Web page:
Start with priorities

Some conversations are best when they come about organically, but that’s rarely the case when you need to address a specific topic with your team. Setting your priorities before you have that conversation will help keep you from being unclear, getting sidetracked, or missing the point completely.

To get on the right track, ask yourself these key questions:

  • What is it that you need to convey?
  • Are you leading with the most critical information dancing around the topic?
  • How will you express your thoughts in a way that makes sense and resonates?

Be sure not to cram too many priorities into any one conversation. People can only process and remember so much. Keep the priority list short, clear, and succinct and you will have an easier time getting the information across.

Check your data

If your conversation centers around trends, numbers, research, and/or evidence, make sure you get your facts right.

  • Do your homework
  • Check your sources
  • Write things down
  • Don’t try to wing it or keep a bunch of statistics straight in your head

Which of these approaches sounds more effective?

“According to your last review, you’ve missed 3 deadlines in a row.”

“I feel like you’ve been missing a few deadlines.”

Number 1, right? If you have the actual review in front of you, even better! Now you can work off of documented history rather than hazy memories.

If you’re talking trends, simply saying “Sales are up!” isn’t going to be nearly as impactful as saying, “Total sales are up 12%, but online sales are up 26%.” Now that’s some useful information! But if sales are actually up 36% and you didn’t get it right, you missed an even bigger opportunity.

If you’re using numbers to make your point, the key is to be specific and accurate.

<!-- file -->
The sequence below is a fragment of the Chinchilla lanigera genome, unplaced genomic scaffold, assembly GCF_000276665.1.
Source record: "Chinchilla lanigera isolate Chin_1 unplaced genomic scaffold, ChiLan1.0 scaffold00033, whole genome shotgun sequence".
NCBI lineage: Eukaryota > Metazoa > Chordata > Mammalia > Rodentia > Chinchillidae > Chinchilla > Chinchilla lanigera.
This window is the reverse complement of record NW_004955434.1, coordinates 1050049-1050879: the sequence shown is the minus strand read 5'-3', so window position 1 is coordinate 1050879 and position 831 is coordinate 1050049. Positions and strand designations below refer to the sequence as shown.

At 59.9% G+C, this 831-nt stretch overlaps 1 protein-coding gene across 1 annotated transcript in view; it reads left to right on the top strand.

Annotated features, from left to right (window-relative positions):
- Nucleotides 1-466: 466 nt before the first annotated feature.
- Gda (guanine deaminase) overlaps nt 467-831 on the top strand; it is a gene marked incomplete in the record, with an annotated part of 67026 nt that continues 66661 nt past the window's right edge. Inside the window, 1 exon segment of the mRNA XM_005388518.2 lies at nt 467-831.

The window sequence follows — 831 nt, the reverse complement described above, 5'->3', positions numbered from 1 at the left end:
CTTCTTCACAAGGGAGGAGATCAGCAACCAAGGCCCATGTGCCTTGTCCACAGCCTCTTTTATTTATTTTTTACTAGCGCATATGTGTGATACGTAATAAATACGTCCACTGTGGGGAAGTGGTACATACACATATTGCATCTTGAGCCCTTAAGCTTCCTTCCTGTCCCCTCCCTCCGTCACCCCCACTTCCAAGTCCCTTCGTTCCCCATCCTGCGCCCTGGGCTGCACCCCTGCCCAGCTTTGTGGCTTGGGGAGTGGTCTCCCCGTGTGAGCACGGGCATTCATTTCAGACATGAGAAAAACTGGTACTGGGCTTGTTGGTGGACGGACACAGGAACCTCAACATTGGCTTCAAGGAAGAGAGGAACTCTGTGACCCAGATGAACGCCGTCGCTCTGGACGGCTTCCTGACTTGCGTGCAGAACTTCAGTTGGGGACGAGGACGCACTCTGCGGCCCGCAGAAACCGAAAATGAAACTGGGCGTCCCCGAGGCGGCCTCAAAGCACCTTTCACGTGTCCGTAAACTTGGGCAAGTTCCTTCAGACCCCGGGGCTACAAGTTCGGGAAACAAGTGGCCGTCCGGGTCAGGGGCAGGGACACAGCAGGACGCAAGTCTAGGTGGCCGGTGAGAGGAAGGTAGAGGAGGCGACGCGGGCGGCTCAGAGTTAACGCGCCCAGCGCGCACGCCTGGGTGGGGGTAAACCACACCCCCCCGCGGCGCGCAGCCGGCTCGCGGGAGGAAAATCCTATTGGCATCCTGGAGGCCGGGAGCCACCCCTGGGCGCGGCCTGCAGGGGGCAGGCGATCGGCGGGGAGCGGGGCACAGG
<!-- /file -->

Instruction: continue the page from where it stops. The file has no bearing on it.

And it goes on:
Consider your audience

Before you get into a discussion, take a moment to think about who needs to hear your message and what their respective concerns will be. Depending on who you are talking to, these things can be vastly different. Here are a few examples.

  • Prospects will be interested in what you can do for them
  • Clients need to feel appreciated and valued
  • Partners want to know the advantages of working with you
  • Employees are interested in company culture and values, and where they fit in

Of course, all of these things can adjust and change depending on the topic of the day. The key is to think about who you’re communicating with and how the information will be received and processed— before jumping into that discussion.

Thinking about your audience will help you tailor your delivery to make it as effective as possible.

Get your rhythm down

To communicate effectively, you have to know what needs to be communicated and when. Blindsiding someone with a conversation out of context (or out of nowhere) never ends well and waiting to deliver critical information does way more harm than good.

To make sure the timing of your communications make sense, ask these questions:

  • Is this information urgent or time sensitive?
  • Who needs to know about this and when?
  • Is it something that needs to be communicated regularly?
  • Who should the message come from, and in what format?
  • Is there an existing meeting where it makes sense to bring this up?

But keep in mind that it also depends on who you’re talking to:

  • Prospects don’t want to be overwhelmed with information or solicitations
  • Clients can’t just hear from you when there’s a problem
  • Partners need to be reminded of the value of your relationship
  • Employees get very frustrated when they don’t know what’s going on

Use this information to plan out individual discussions and get the most of your conversations. Or, better yet, put together a big-picture communication strategy that covers all of your needs.

Yes, may sound like a lot of work on the front end, but it’s work that will pay off in the long run.

 

Photo by rawpixel 

Workplace security: What does it mean?

For some people, workplace security means being able to hang onto a job. But for business owners, it means protecting the organization from all kinds of potential threats.

When it comes to maintaining a safe, healthy, and profitable workplace, it’s important to give workplace security the big-picture attention it deserves.